Speaking of Leary, the season takes a strange turn with the hot-headed figure, who almost acts as a stand-in for enraged right-wing antagonism. In an odd attempt to better him, the show introduces an empathetic love interest in the form of Sophie Mercer (Céline Buckens), Penelope’s (a.k.a. Penny’s) young sister. Approaching the Irish mob leader as he mourns over his dead wife and child at their gravestone, she seems to develop an instant affection for the man. The attempt to humanize a figure who essentially acted as the first season’s main beacon of hatred makes sense on paper for the storytelling threads, but feel forcefully unearned in actual practice. The two characters are inevitably thrown together, having immediate sexual tension. In the three substantial scenes Sophie has in first two hours, all she does is bat her eyes and flirt with a guy we’ve been conditioned not to like. Part of me thinks it’s possible she’s being set up as a more psychotic character who will only inspire more anger from him, an air of entitled snark about her presence that evokes the modern increase in popularity of the term: “Karen.” Time will tell…

In many ways, adding a few too many new plotlines seems to be the season’s biggest crutch so far, but there are far worse problems for a narrative to have. I haven’t even touched upon the cuckish relationship between Sophie’s sister Penny (Joanna Vanderham) and her meek mayor of a husband, Samuel Blake (Christian McKay) or his complex alliance with Buckley – who has his own side-dealings going on with Mai Ling. I haven’t mentioned the show’s most charming and charismatic figure, the mysterious Chao, played with code-switching glee by the incredible Hoon Lee (a theme, in which I intend to touch on more in future recaps, “Warrior” continuing to play with language in fascinating ways). Chao gets an extra dimension this season, as we learn in the second hour, “The Chinese Connection” (a clever homage to the mistitled Western release of one of Lee’s flicks), when audiences meet his mixed race daughter, and there is also the character of Ms. Davenport (Miranda Raison), an activist who’s disapproving of Chao’s ethnic profiteering. There’s even word on the street of a new outfit called the “Teddy Boys,” the rumors say one must offer up a Chinese scalp in order to be initiated.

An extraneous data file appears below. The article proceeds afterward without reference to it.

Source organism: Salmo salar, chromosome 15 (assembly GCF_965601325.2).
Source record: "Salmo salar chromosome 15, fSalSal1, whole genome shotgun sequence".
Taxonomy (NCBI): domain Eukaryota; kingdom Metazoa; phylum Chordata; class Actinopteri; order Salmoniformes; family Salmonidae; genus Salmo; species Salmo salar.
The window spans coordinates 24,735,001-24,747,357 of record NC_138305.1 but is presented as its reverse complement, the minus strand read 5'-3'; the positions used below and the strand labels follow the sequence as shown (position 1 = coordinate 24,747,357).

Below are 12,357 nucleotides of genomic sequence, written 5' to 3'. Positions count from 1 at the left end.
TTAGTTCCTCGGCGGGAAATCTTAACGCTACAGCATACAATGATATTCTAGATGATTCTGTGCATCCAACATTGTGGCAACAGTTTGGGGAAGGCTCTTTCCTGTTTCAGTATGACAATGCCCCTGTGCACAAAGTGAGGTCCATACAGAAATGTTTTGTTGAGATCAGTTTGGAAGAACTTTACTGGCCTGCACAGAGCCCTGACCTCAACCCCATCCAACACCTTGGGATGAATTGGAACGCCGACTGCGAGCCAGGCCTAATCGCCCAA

Much like the new season of “Fargo,” the first two hours of “Warrior’s” next installment are very much about establishing the increasingly requisite relationship between capitalism and the formation of crime families at the turn of the 20th century. The show explores this angle in a number of different ways, but perhaps the most emotionally resonant one is through the romance between Ah Sahm and Penny. At the end of the last season, Penny broke off their affair upon realizing that her lover worked for one of the Chinatown gangs. Now, to maintain safety for her laborers, she must turn to the Hop Wei for protection again Leary’s Irish lynch mob, blowing up a factory at the end of the first hour in an effort to stop workers from being brought in from across the salt. But, if 2020 has taught us nothing else, when living in times of precarious change, the most fearful and entitled of citizens can feel like they must destroy the livelihood of others in order to be heard, in order to survive. But at what cost to the rest of the country?